Sudanese Foreign Minister Asmaa Abdalla has said that Sudan believes Ethiopia “would think twice” about filling the controversial Grand Ethiopian Renaissance Dam (GERD) before an agreement is reached if it is met by “a strong stance” from Sudan and Egypt.
In an interview with Sudan's State TV on Saturday, Abdallah explained that Sudan sent a letter to the UN Security Council to stipulate that it is not merely a mediator between Egypt and Ethiopia, but rather an essential partner in the dam issue and its negotiations.
She asserted that since the dam is nearly 20 km away from the Sudanese border, and that it holds both pros and cons for the country, Sudan thinks it is quite important to reach a tripartite agreement on the next steps regarding the dam.
Abdullah said Ethiopia has the right to build dams within its territory and to benefit from its water resources; however, it should adhere to international conventions and the declaration of principles signed by Sudan, Egypt and Ethiopia.
She stressed that negotiations are the only way to resolve the crisis, and that the three countries should sit together and negotiate.
The Sudanese foreign minister asserted that it would not be harmful if observers like the United States and the World Bank were present in the negotiations until the end.
During the same interview, Sudanese Minister of Water Resources and Irrigation Yasser Abbas said that in order to preserve its national interest, Sudan insists that an agreement should be signed before Ethiopia starts filling the GERD.
They both stressed on the necessity of reaching a tripartite agreement between Egypt, Sudan and Ethiopia, as well as a commitment to international agreements, prior to the filling of the dam.
Abbas asserted that Sudan is a key party in the tripartite negotiations as it is the most affected by the GERD due to its proximity to the Roseires dam in southern Sudan.
He explained that the GERD will have an effect on the operation of the Roseires dam and the reservoirs of both the Roseires and Sanar dams, and this is why Sudan is keen on reaching an agreement before the filling of the GERD.
The Sudanese irrigation minister stated that Ethiopia has the right to development but without causing any harm to the other parties, stressing that with international cooperation, all parties can benefit from the GERD.
Abbas denied that Sudan is biased towards either Egypt or Ethiopia, stressing that his country is only keen on its own national interests, which can sometimes be in line with one party or the other.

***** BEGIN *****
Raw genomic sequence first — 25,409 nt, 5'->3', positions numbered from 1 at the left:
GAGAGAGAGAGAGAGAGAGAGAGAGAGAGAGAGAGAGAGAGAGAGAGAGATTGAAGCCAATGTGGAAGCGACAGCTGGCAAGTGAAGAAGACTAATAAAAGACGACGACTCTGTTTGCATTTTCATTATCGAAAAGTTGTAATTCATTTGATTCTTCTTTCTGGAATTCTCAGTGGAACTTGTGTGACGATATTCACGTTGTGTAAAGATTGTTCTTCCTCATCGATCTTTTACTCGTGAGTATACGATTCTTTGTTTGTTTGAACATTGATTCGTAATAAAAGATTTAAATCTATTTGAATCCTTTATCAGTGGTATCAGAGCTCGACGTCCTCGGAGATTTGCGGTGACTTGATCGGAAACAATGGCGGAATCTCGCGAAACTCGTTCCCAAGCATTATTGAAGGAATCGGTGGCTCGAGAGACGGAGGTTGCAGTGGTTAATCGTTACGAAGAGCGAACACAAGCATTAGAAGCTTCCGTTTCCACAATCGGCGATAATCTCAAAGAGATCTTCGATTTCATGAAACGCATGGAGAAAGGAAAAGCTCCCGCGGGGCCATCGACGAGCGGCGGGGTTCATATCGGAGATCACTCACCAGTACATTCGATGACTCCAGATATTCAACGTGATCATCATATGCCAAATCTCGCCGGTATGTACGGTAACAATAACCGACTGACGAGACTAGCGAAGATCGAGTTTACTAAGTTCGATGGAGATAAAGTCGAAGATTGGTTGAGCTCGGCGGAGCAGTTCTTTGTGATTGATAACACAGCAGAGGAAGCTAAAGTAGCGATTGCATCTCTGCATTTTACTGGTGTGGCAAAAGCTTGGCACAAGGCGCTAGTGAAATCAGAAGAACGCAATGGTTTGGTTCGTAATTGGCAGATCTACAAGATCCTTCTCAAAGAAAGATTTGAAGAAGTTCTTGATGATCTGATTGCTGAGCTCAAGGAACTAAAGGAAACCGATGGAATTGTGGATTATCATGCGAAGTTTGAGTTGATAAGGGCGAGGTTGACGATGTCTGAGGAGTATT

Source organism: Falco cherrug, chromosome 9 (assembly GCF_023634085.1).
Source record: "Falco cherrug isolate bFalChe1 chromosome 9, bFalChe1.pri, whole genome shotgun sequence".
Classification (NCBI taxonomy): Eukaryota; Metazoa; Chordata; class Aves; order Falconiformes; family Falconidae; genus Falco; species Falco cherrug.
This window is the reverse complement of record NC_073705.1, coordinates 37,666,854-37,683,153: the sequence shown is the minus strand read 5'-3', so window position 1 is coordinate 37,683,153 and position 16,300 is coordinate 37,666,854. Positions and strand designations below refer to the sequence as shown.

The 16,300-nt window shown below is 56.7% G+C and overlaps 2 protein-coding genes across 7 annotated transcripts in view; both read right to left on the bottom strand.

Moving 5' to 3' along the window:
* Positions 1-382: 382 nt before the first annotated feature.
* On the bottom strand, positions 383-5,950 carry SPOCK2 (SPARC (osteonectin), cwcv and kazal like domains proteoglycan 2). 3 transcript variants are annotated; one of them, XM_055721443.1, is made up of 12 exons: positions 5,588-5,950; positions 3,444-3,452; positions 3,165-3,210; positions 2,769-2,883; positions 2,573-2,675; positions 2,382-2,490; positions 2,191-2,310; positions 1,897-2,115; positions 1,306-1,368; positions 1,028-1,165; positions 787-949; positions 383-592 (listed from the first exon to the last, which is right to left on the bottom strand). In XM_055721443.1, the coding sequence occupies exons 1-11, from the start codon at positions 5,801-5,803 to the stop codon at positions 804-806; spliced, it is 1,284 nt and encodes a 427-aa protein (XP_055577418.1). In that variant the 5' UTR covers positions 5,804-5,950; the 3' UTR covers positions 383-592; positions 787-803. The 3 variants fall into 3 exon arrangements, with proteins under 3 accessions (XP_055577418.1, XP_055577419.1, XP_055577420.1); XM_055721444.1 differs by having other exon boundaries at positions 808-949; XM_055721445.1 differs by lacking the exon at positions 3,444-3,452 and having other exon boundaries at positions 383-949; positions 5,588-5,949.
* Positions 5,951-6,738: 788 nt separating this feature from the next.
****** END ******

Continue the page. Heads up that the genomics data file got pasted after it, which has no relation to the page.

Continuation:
Abbas noted that the three countries have agreed on nearly 90 percent of the main points, and it is therefore necessary that they reach an agreement on the filling of the dam as well.
Deputy Chairman of the National Umma Party (NUP) Ibrahim El-Amin said during the interview that Sudan is capable of leading an initiative to reach a consensus between the three countries based on principles of regional cooperation and the exchange of benefits, SUNA reported.
El-Amin asserted that the construction of the GERD is inevitable and no longer an issue, what matters now is working towards avoiding harm and maximising the common benefits for the three countries.
Last week, Sudan sent a letter urging the United Nations Security Council to encourage all parties to refrain from any unilateral measures in the GERD issue that could affect regional and international peace and security.
Sudan asked the Security Council to support its efforts to resume talks in good faith to reach a comprehensive agreement between all parties.
Khartoum’s letter comes a few weeks after Egypt, Ethiopia and Sudan agreed to resume technical discussions on the mega-dam.
The tripartite negotiations reached a deadlock in February after Ethiopia skipped a final round of talks in Washington, leading to a diplomatic war of words between Cairo and Addis Ababa.
On 1 May, Egypt sent a memo to the Security Council blaming Ethiopia for trying to establish a deal without taking the interests of downstream countries, Egypt and Sudan, into consideration.
Egypt rejected, along with Sudan, an Ethiopian proposal put forth last month amid the ongoing discord, wherein Addis Ababa proposed a “partial agreement” that would only cover the first stage of the filling.
Addis Ababa told the Security Council in May in a letter sent in response to the Egyptian memo that it “does not have a legal obligation to seek the approval of Egypt to fill the dam.”
Egypt has said it is ready for a revival of talks, but stressed the importance of "serious and constructive” talks between the three countries’ irrigation ministers to contribute to a fair, balanced and comprehensive agreement that would preserve Egypt’s water rights and the interests of both Sudan and Ethiopia.
Some 85 percent of the Nile water that reaches Egypt flows from the Ethiopian highlands, mainly from the Blue Nile.
Egypt receives 55.5 billion cubic metres of water from the Nile annually, but requires over 80 billion cubic metres to cover its needs.